The environment is our individual responsibility and the adoption of a sustainable lifestyle by each of us is the only plausible way to reduce our impact through industry and population.
“How can we have an organic agriculture or horticulture and manage our landscapes to sustain themselves over generations on one hand, then consume goods from industries managed in ecologically damaging ways on the other? It’s pointless designing an organic garden and then buying a gas guzzling car or building a house from concrete and steel, when we can use local materials with less embodied energy”. A quote of (Maddy Harland | Wednesday, 23rd January 2013) in Permaculture.
I would add. How can we boycott or protest the actions of industry while not living a sustainable lifestyle ourselves. How can we, in good conscience, engage in civil disobedience and action against government policies that we encourage by our own lifestyle choices. How can we expect industry and government to do differently from our own example.
I would wager that, no matter how environmentally conscious you are, you still have a lot of room to improve. There are likely many ways that you can reduce your foot print. Some are easy and minor, but others would require major lifestyle changes.
The richer nations use the most resources and generate the most pollution and waste. Poor countries, on the other hand have alarming birth rates and poor practices of land use.The simple weight of numbers leading to desertification and other environmental damage.
The current environmental catch phrase is climate change. Global warming is really the issue, but the wording is not nearly as frightening. Everyone seems to be afraid of change but nobody wants to take responsibility. It is easier to blame industry and government.
So is global warming real? It certainly appears to be. It is less clear what the effects may be, how fast they will happen, and how damaging they will be. It is also arguable as to what can be done, if anything, to stop or slow the warming.
What is the cause? There seems to be a correlation between the amount of carbon dioxide in the atmosphere and average global temperatures. It follows that human beings, by their use of fossil fuels, may be part or all of the cause. It may also be that most of the warming trend is from natural causes, but I don’t think there is any doubt that humans are having an effect.
What would have happened if there were no humans on the planet? Well, it is probable that the earth would have followed past trends and gradually warmed to a peak and then cooled. The end result would have been another ice age. Each successive ice age would likely be more severe as the geological activity of the earth lessens. The question is, are people causing a catastrophe or simply delaying the next ice age.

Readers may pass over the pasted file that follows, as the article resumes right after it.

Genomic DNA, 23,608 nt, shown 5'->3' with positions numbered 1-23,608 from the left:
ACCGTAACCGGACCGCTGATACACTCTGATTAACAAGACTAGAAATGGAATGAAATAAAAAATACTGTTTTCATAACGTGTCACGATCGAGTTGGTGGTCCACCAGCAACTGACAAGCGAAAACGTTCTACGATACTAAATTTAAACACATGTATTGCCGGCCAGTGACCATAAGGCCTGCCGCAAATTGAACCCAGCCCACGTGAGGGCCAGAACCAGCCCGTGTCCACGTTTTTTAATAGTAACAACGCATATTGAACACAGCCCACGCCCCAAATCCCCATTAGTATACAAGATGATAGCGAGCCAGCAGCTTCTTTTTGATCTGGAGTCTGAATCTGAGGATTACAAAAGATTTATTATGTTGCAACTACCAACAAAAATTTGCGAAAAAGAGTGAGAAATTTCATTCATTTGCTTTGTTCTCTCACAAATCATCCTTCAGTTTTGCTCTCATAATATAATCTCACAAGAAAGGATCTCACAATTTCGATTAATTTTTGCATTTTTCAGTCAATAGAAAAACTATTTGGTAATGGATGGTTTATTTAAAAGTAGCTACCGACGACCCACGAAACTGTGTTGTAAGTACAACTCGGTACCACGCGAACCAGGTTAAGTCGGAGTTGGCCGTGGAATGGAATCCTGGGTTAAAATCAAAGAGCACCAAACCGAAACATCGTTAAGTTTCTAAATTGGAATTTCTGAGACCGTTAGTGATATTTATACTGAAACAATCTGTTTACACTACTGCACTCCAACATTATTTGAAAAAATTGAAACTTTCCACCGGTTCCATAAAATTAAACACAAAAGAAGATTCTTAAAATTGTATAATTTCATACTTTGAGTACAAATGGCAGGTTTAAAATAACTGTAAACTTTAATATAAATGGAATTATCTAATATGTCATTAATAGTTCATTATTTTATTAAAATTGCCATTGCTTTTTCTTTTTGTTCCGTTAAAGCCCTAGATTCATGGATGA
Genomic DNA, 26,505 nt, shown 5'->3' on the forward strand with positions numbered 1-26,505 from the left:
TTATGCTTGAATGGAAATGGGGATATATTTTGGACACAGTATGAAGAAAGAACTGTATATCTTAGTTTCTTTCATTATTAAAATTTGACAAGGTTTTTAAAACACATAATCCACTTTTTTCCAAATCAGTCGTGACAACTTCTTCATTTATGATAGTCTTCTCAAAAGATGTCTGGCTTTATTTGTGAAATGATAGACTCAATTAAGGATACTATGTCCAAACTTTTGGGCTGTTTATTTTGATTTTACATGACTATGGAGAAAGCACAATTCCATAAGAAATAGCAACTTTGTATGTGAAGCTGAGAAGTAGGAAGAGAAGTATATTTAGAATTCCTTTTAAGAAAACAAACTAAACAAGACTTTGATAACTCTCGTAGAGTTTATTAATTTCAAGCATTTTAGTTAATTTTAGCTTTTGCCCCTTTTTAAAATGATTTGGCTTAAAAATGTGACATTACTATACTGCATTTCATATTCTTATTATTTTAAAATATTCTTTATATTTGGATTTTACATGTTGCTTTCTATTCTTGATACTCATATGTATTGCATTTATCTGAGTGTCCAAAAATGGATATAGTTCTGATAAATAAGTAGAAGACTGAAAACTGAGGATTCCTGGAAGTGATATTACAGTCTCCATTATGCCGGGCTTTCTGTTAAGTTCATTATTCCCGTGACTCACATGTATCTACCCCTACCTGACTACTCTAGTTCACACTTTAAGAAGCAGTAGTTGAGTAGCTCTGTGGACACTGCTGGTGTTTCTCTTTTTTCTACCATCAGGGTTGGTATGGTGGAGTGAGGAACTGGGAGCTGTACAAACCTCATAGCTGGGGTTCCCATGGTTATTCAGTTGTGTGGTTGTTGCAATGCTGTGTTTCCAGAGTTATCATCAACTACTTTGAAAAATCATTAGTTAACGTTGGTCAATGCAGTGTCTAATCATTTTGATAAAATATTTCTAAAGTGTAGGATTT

The real question is far more personal. What is the effect going to be, on ourselves, on nations or on the human race as a whole? More severe storms may cause a greater loss of life and more property damage. Rising sea levels may inundate large portions of some nations such as Bangladesh or the Maldives. Large scale migrations and border conflict could be the result. Habitat may be destroyed and extinctions of wildlife may occur.
My own feeling is that, although we may be terrified of change, we can adapt to any changes that may occur. Whole cities can be relocated over a period of a century or so. We can build our shelters to withstand much fiercer weather. Agricultural zones may change but there is little evidence that production would be reduced. Already the corn belt seems to be moving north. A much greater variety of fruit can now be grown in the north as a result of milder winters and the development of hardier varieties. The time span may not be long enough for some other species to adapt but it is almost certain that the niches will be refilled by different species.
Most scientists seem to agree that human use of fossil fuels, leading to an increase in atmospheric carbon dioxide, is the root cause of global climate change. I am not so sure. Scientists have a poor record when it comes to predictions. You only have to read past issues of science magazines to see this. Science fiction writers often do better. What is pretty obvious is that drastic action to curb CO2 emissions could lead to greater social upheaval than the effects of climate change.
Does that mean we should not bother to reduce our burning of fossil fuels. A most emphatic NO. Fossil fuels are a diminishing and finite resource. Already they are getting difficult to find and more expensive to produce. Petroleum products and coal are such valuable resources for other uses that future generations may question why we would burn it so carelessly.
The real culprits here are not industry or governments. It is you, me, our friends and neighbors. Our insatiable demand for bigger, better and more is unsustainable and may leave our grandchildren a world of want. It is up to you and me to change the way we live. We have to learn to use less.
You may wonder where I am going with this in a blog that is primarily about building yourself a house. Well it is also about building smaller, more efficient and less costly. It is about building stronger houses with a longer useful life. It is about choosing designs and materials to lessen environmental impact. It is about reusing material and appliances to lessen the strain on our resources.
There are many significant factors to address. I intend to further discuss the choices in design, materials and construction methods in future articles. In particular, their environmental impact.